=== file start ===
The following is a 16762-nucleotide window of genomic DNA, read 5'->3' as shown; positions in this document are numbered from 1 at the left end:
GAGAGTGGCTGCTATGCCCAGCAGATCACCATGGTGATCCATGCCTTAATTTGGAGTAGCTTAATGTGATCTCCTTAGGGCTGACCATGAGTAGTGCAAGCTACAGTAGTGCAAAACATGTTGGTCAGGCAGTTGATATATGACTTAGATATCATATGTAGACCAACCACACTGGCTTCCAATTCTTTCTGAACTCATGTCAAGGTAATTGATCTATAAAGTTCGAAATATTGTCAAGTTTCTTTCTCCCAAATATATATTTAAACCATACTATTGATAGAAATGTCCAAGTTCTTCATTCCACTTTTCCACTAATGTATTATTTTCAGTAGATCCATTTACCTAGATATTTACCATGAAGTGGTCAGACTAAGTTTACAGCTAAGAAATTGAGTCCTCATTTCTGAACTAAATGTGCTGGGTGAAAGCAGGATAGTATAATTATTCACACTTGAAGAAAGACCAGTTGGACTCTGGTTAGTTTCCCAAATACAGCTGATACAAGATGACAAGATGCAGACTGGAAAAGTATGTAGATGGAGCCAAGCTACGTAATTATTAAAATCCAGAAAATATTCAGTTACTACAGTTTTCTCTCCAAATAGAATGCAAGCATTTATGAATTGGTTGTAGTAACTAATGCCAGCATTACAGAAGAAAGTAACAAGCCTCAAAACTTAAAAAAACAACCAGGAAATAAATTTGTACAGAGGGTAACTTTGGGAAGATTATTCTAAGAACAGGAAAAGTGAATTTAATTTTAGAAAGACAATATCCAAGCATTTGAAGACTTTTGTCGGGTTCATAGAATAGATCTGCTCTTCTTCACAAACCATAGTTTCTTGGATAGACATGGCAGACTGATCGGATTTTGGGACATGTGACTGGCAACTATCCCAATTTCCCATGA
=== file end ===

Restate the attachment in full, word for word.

The following is a 16762-nucleotide window of genomic DNA, read 5'->3' as shown; positions in this document are numbered from 1 at the left end:
GAGAGTGGCTGCTATGCCCAGCAGATCACCATGGTGATCCATGCCTTAATTTGGAGTAGCTTAATGTGATCTCCTTAGGGCTGACCATGAGTAGTGCAAGCTACAGTAGTGCAAAACATGTTGGTCAGGCAGTTGATATATGACTTAGATATCATATGTAGACCAACCACACTGGCTTCCAATTCTTTCTGAACTCATGTCAAGGTAATTGATCTATAAAGTTCGAAATATTGTCAAGTTTCTTTCTCCCAAATATATATTTAAACCATACTATTGATAGAAATGTCCAAGTTCTTCATTCCACTTTTCCACTAATGTATTATTTTCAGTAGATCCATTTACCTAGATATTTACCATGAAGTGGTCAGACTAAGTTTACAGCTAAGAAATTGAGTCCTCATTTCTGAACTAAATGTGCTGGGTGAAAGCAGGATAGTATAATTATTCACACTTGAAGAAAGACCAGTTGGACTCTGGTTAGTTTCCCAAATACAGCTGATACAAGATGACAAGATGCAGACTGGAAAAGTATGTAGATGGAGCCAAGCTACGTAATTATTAAAATCCAGAAAATATTCAGTTACTACAGTTTTCTCTCCAAATAGAATGCAAGCATTTATGAATTGGTTGTAGTAACTAATGCCAGCATTACAGAAGAAAGTAACAAGCCTCAAAACTTAAAAAAACAACCAGGAAATAAATTTGTACAGAGGGTAACTTTGGGAAGATTATTCTAAGAACAGGAAAAGTGAATTTAATTTTAGAAAGACAATATCCAAGCATTTGAAGACTTTTGTCGGGTTCATAGAATAGATCTGCTCTTCTTCACAAACCATAGTTTCTTGGATAGACATGGCAGACTGATCGGATTTTGGGACATGTGACTGGCAACTATCCCAATTTCCCATGA